Coco coir is made by pulverizing the coconut shell. It can either come packed into bricks, or as loose fibers. In mushroom cultivation, coco coir is also used as a very basic food source in bulk substrate, although it does not actually contain many nutrients. Coco coir also has the property of helping to retain moisture in the bulk substrate. We need 650g, usually in the form of a single brick, per grow.
Gypsum is a white mineral made of calcium sulfates. It is often used as an additive to fertilizers, and in the manufacturing of plaster and dry walls. Gypsum powder is added to vermiculite and coco coir to make a very basic recipe for bulk substrates. The calcium and Sulphur provide additional nutrients to the mushrooms, making them grow bigger and more potent. You need about 1/4 cup per grow.
This fine mist spray bottle is used during the fruiting stage of mushroom cultivation in order to create tiny water droplets on the surface of the A description for a colonized layer of bulk substrate which has been overtaken by mycelium and solidified into a consistency of a cake.. These ultra fine droplets create better conditions for the mycelium to form hyphal knots, which turn to pins and then mushrooms. Although not strictly required, this mister is nice to have as it can significantly assist in fixing surface conditions in your tub.
You will use the marinate injector syringe to inject water into your A description for a colonized layer of bulk substrate which has been overtaken by mycelium and solidified into a consistency of a cake. after the first (and every subsequent) flush has been harvested. This is our preferred method of rehydrating the mycelium cake – as opposed to drowning it in water.
This is a heavy duty borosilicate glass bottle with an autoclavable GL45 cap. It allows for easy pouring of contents and is great for sterilizing and cooking up agar for mushroom cultivation. This 1 liter flask will allow you to pour about 20-30 Dishes made out of plastic or glass which allow for sterilization and storage of nutrient agar. Mycelium is then grown in these dishes. at a time.
While we are not fans of single use plastics, we find this to be the preferred product for first time cultivators. Once you get more experience with clean work and sterilization techniques, you can look into purchasing multi-use, high temperature glass Dishes made out of plastic or glass which allow for sterilization and storage of nutrient agar. Mycelium is then grown in these dishes.. These dishes come in sterile plastic sleeves or boxes.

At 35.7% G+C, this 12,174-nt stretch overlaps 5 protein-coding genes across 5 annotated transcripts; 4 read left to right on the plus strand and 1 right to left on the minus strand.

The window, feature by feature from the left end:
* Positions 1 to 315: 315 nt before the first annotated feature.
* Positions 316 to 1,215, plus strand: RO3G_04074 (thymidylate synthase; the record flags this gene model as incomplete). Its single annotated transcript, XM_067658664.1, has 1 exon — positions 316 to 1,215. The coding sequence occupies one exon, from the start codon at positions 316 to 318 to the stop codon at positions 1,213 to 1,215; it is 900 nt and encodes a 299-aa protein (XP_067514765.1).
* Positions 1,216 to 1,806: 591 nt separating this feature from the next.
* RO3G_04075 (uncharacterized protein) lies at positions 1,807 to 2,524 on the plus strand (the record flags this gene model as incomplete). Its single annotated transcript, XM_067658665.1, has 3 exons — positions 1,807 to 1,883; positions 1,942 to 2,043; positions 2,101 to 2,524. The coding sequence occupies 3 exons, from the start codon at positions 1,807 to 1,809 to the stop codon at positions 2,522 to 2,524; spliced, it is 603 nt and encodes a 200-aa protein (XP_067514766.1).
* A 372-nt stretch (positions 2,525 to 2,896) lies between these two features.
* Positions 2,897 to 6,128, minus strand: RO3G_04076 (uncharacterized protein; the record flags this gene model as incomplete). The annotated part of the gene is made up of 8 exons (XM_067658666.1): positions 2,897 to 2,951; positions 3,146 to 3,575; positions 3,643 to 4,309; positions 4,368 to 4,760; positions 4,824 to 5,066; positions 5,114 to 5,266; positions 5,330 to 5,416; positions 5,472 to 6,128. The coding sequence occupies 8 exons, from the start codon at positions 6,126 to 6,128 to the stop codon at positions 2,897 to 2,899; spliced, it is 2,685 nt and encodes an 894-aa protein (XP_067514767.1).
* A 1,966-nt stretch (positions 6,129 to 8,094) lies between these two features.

You will need a scalpel and sterile blades to cleanly and accurately cut out colonized agar from Dishes made out of plastic or glass which allow for sterilization and storage of nutrient agar. Mycelium is then grown in these dishes., or scrape spores into a sterile agar dish. Sometimes you’ll use your scalpel just to cut your parafilm into strips or chop off the caps of your mushrooms for spore prints. Either way, these are great to have.
Light malt extract powder (LME is an acronym for Light Malt Extract – used as a nutrient source in mushroom cultivation.) is the preferred food source for liquid culture and agar concoctions. It absorbs humidity very quickly, so if the bag isn’t sealed properly after use, the whole bag can solidify and harden. For this reason, when measuring out LME from the bag, make sure your hands and all utilities are dry.
Agar is a jelly like substance which is extracted from algae. When mixed with LME, poured into the petri dishes, and allowed to set, it provides a two dimensional growth bed for mushroom spores and mycelium. The 900 g/cm2 value refers to the strength of the resulting jelly – where 900 is considered “strong”.
You will use the Parafilm to wrap your Dishes made out of plastic or glass which allow for sterilization and storage of nutrient agar. Mycelium is then grown in these dishes. and seal them. This helps keep contaminants out, and also helps secure the lid of the petri dish to its base. The material is partially elastic and it may take a few times to learn how to apply it correctly around a petri dish.
Next Unit: Modifying jar lids for mushroom cultivation. Learn how to make the perfect mason jar lid for grain spawn and liquid culture jars. This is your first step towards mycelial independence!